When this revival opened in April 2017, Neil Norman in the Daily Express praised how this revival "delivers in every respect... With an orchestra that stretches literally from wall to wall and striking choreography by Josh Rhodes, this is a resounding triumph." Paul Taylor in the i Newspaper hailed "Lonny Price's ravishing revival." Sarah Hemming in the Financial Times explained that "it's a mixed ride. Musically, it may indeed leave you giddy: the orchestra's handling of the score is glorious - delicate, sweeping, witty. The singing of the ensemble in Lonny Price's staging is rich and uplifting and the delivery of the two leads soaring and vivid... But though musically ravishing, this fairground ride is emotionally underpowered." Michael Billington in the Guardian commented that it is "an almost total joy... a pleasure to hear singers of the calibre of Alfie Boe and Katherine Jenkins in the lead roles and to luxuriate in a 42-piece orchestra bringing out the rich colours of Rodgers's score... The only paradox about Lonny Price's excellent revival is the use of the term 'semi-staged': it looks pretty complete to me." Dominic Maxwell in the Times noted how Katherine Jenkins "impresses in a beguiling if uneven show in which it is co-star Alfie Boe whose full-monty operatic singing is shown up by his narrow acting range... More than 70 years after it was first staged, this is a marvellously persuasive mix of the mainstream and the modernist." Claire Allfree in the Metro highlighted that "in Lonny Price's lovely-looking but frustratingly bland revival of Rodgers and Hammerstein's musical about the doomed love affair between Julie Jordan and bad-boy circus worker Billy Bigelow, it's Katherine Jenkins and Alfie Boe who provided the raison d'etre. Both are supremely talented singers with a huge fan base - but neither can act... A 42-piece orchestra does full justice to a score rich in big-bellied beauties, including You'll Never Walk Alone. There's also an entertaining turn from Nicholas Lyndhurst as the Starkeeper. Carousel is a musical drenched in operatic emotion. There might be plenty on display in the singing but none of it feels earned." Rupert Christiansen in the Daily Telegraph thought that "Lonnie Price has adequately directed what one might call a threequarters production, updating the setting to the Thirties and using projections as scenery. The opening sequence is a mess, the dancing underwhelming and spectacle in short supply, but fans of Alfie Boe and Katherine Jenkins won't feel short-changed." Henry Hitchings in the London Evening Standard described how "this revival presents a delicious opportunity to appreciate the lushness of Richard Rodgers's score - performed by ENO's impressive 42-piece orchestra - and the decision to cast starry singers in the leads ensures moments of operatic passion... There's a troubling lack of chemistry in this central relationship. The result is that the pair's doomed romance matters less than it should. Director Lonny Price captures the essential darkness of the book. But this isn't a satisfyingly fluent interpretation... When the characters sing, the show soars. A lot of the time, though, they're not singing." Patrick Marmion in the Daily Mail said that "Lonny Price's lean production (this is a semi-staged show, with full cast and orchestra but minimal set and restricted action) is wholly serviceable. But it's a comparatively sedate rendition of a long and cumbersome show."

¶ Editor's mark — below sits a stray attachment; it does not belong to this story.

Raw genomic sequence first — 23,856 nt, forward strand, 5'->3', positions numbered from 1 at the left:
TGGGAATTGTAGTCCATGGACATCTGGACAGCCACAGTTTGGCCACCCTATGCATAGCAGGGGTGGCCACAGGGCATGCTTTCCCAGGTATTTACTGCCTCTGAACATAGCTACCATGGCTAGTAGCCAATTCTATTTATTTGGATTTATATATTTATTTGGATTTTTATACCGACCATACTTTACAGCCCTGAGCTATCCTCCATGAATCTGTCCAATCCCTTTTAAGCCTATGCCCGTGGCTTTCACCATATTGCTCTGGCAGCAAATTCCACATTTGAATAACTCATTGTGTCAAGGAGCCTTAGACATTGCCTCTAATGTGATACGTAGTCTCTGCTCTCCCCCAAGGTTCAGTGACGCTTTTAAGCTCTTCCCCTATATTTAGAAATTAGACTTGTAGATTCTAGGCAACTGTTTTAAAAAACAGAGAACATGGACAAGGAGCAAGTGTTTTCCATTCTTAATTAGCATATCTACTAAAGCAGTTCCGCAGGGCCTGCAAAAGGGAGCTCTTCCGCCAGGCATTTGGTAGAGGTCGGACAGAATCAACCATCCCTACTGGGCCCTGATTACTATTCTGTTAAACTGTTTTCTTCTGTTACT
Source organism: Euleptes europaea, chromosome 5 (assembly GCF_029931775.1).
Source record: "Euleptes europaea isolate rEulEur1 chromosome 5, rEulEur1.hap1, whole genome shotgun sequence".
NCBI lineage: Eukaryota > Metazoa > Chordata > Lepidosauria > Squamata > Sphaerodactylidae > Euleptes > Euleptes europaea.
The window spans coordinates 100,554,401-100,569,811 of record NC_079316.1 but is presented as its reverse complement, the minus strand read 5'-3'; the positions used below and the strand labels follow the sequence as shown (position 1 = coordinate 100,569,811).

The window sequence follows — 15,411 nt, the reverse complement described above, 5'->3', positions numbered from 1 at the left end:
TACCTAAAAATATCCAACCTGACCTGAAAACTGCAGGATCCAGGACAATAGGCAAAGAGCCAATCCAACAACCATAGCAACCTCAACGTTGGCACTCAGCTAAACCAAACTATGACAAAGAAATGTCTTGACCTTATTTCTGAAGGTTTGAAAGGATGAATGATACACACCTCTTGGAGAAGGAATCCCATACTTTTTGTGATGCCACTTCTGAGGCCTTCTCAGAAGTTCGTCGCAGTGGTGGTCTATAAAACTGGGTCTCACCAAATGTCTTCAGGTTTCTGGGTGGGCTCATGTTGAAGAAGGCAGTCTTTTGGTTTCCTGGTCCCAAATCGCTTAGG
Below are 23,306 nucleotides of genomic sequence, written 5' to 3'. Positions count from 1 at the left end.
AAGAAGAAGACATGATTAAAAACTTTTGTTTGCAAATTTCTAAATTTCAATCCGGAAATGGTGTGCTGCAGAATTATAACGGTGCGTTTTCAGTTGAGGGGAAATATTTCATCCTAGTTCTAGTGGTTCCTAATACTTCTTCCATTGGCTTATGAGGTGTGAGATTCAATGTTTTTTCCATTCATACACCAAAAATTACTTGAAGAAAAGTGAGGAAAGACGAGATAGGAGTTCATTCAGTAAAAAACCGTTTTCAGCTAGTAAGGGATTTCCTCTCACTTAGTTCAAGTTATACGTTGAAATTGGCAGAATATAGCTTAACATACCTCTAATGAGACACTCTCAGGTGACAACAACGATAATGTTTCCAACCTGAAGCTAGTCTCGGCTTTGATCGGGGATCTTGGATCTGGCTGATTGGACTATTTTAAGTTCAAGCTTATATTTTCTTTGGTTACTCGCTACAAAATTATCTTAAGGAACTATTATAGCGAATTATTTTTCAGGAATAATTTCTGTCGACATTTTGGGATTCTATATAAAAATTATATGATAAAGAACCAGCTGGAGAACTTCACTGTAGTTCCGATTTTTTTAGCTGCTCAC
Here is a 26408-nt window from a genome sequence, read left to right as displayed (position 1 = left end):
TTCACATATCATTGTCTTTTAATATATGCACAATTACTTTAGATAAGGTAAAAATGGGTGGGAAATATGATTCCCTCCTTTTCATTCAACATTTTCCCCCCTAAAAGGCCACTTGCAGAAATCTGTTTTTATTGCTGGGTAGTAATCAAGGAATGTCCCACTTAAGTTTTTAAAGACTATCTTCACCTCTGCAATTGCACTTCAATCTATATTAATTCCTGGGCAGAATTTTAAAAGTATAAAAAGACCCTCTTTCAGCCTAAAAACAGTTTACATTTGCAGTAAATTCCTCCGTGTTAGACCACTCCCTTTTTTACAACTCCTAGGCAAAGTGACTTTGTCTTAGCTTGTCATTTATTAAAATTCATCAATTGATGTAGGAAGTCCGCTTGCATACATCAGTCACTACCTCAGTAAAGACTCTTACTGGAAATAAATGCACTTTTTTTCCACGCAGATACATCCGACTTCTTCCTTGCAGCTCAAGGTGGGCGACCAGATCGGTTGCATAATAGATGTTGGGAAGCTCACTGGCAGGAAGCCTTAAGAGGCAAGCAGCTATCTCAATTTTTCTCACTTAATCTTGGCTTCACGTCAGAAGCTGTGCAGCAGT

Carousel in London at the Coliseum previewed from 7 April 2017, opened on 11 April 2017 and closed on 13 May 2017.

London Revival - Open Air Theatre 2021

Previewed 31 July 2021, Opened 9 August 2021, Close 25 September 2021 at the Regent's Park Open Air Theatre

This production was originally scheduled to be staged at the Open Air Theatre during 2020 - with public previews from 31 July 2020, opening on 6 August 2020, and closing on 19 September 2020 - but due to the COVID-19 situation it was delayed by one year.

The cast featured Carly Bawden as 'Julie Jordan', Declan Bennett as 'Billy Bigelow', Christina Modestou as 'Carrie Pipperidge', John Pfumojena as 'Enoch Snow', Joanna Riding as 'Nettie Fowler', Brendan Charleson as 'Mr Bascombe', Ediz Mahmut as 'Enoch Snow Jnr', Jo Eaton-Kent as 'Mrs Mullin', Natasha May-Thomas as 'Louise Bigelow', Sam Mackay as 'Jigger Craigin', Amie Hibbert, Chanelle Jasmine Anthony, Charlotte Riby, Craig Armstrong, Daisy West, Freya Field, Jack Mitchell, Lindsay McAllister, Lisa Ritchie, Lukas Hunt, Madeline Charlemagne, Matthew McKenna, Sarah Benbelaid, Sebastian Goffin, Shay Barclay, Tessa Kadler, Tim Hodges, and William Atkinson.

Directed by Timothy Sheader, with choreography by Drew McOnie, sets by Tom Scutt, costumes by Molly Einchcomb and Tom Scutt, lighting by Aideen Malone, and sound by Nick Lidster.

Timothy Sheader is the Artistic Director of the Regent's Park Open Air Theatre where his credits have included Charles Dickins' A Tale of Two Cities in 2017; the Tim Rice and Andrew Lloyd Webber musical Jesus Christ Superstar in 2016, and return in 2017; J M Barrie's Peter Pan in 2015, and return in 2018; the Gershwin's Porgy and Bess in 2014; Arthur Miller's All My Sons in 2014; Harper Lee's To Kill A Mockingbird in 2013, and return in 2014, and transfer to the Barbican Theatre 2015; William Golding's Lord of the Flies in 2011, and return in 2015; the Gershwin's Crazy For You in 2011, and transfer to the Novello Theatre in 2012; Jerry Herman's musical Hello Dolly in 2009; the Fredrick Loewe and Alan Jay Lerner musical Gigi in 2008; Shakespeare's Romeo and Juliet in 2008; and Shakespeare's Twelfth Night in 2005. His West End credits also include the Shuki Levy and David Goldsmit musical Imagine This at the New London Theatre (now Gillian Lynne Theatre) in 2008.